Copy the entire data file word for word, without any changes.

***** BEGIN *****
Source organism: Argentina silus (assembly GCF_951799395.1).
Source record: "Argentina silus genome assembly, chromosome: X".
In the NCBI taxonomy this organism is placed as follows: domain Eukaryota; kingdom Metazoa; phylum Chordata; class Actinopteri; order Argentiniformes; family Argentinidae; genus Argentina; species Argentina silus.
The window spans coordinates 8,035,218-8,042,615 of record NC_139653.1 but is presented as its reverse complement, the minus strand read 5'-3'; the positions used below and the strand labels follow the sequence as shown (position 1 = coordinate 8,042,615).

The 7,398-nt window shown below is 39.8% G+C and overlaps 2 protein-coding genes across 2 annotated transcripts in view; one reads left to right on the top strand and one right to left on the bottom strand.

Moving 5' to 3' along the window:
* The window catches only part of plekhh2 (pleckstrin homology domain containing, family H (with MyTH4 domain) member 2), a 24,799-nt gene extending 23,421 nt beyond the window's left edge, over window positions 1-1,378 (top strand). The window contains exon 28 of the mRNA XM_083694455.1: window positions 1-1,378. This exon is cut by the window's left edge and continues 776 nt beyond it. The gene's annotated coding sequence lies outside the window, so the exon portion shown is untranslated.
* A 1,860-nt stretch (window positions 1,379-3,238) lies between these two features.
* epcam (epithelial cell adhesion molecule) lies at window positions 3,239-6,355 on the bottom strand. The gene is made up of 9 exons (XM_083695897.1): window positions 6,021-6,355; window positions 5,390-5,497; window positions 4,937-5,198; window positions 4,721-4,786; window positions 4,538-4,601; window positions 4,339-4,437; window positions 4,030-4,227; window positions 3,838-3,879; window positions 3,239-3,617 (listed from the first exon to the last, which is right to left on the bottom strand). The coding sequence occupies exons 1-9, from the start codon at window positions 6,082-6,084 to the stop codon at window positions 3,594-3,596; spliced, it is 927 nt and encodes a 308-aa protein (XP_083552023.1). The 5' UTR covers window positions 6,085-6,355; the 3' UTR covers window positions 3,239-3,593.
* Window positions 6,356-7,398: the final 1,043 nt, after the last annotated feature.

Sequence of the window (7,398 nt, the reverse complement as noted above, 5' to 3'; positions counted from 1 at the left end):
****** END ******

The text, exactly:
Source organism: Argentina silus (assembly GCF_951799395.1).
Source record: "Argentina silus genome assembly, chromosome: X".
In the NCBI taxonomy this organism is placed as follows: domain Eukaryota; kingdom Metazoa; phylum Chordata; class Actinopteri; order Argentiniformes; family Argentinidae; genus Argentina; species Argentina silus.
The window spans coordinates 8,035,218-8,042,615 of record NC_139653.1 but is presented as its reverse complement, the minus strand read 5'-3'; the positions used below and the strand labels follow the sequence as shown (position 1 = coordinate 8,042,615).

The 7,398-nt window shown below is 39.8% G+C and overlaps 2 protein-coding genes across 2 annotated transcripts in view; one reads left to right on the top strand and one right to left on the bottom strand.

Moving 5' to 3' along the window:
* The window catches only part of plekhh2 (pleckstrin homology domain containing, family H (with MyTH4 domain) member 2), a 24,799-nt gene extending 23,421 nt beyond the window's left edge, over window positions 1-1,378 (top strand). The window contains exon 28 of the mRNA XM_083694455.1: window positions 1-1,378. This exon is cut by the window's left edge and continues 776 nt beyond it. The gene's annotated coding sequence lies outside the window, so the exon portion shown is untranslated.
* A 1,860-nt stretch (window positions 1,379-3,238) lies between these two features.
* epcam (epithelial cell adhesion molecule) lies at window positions 3,239-6,355 on the bottom strand. The gene is made up of 9 exons (XM_083695897.1): window positions 6,021-6,355; window positions 5,390-5,497; window positions 4,937-5,198; window positions 4,721-4,786; window positions 4,538-4,601; window positions 4,339-4,437; window positions 4,030-4,227; window positions 3,838-3,879; window positions 3,239-3,617 (listed from the first exon to the last, which is right to left on the bottom strand). The coding sequence occupies exons 1-9, from the start codon at window positions 6,082-6,084 to the stop codon at window positions 3,594-3,596; spliced, it is 927 nt and encodes a 308-aa protein (XP_083552023.1). The 5' UTR covers window positions 6,085-6,355; the 3' UTR covers window positions 3,239-3,593.
* Window positions 6,356-7,398: the final 1,043 nt, after the last annotated feature.

Sequence of the window (7,398 nt, the reverse complement as noted above, 5' to 3'; positions counted from 1 at the left end):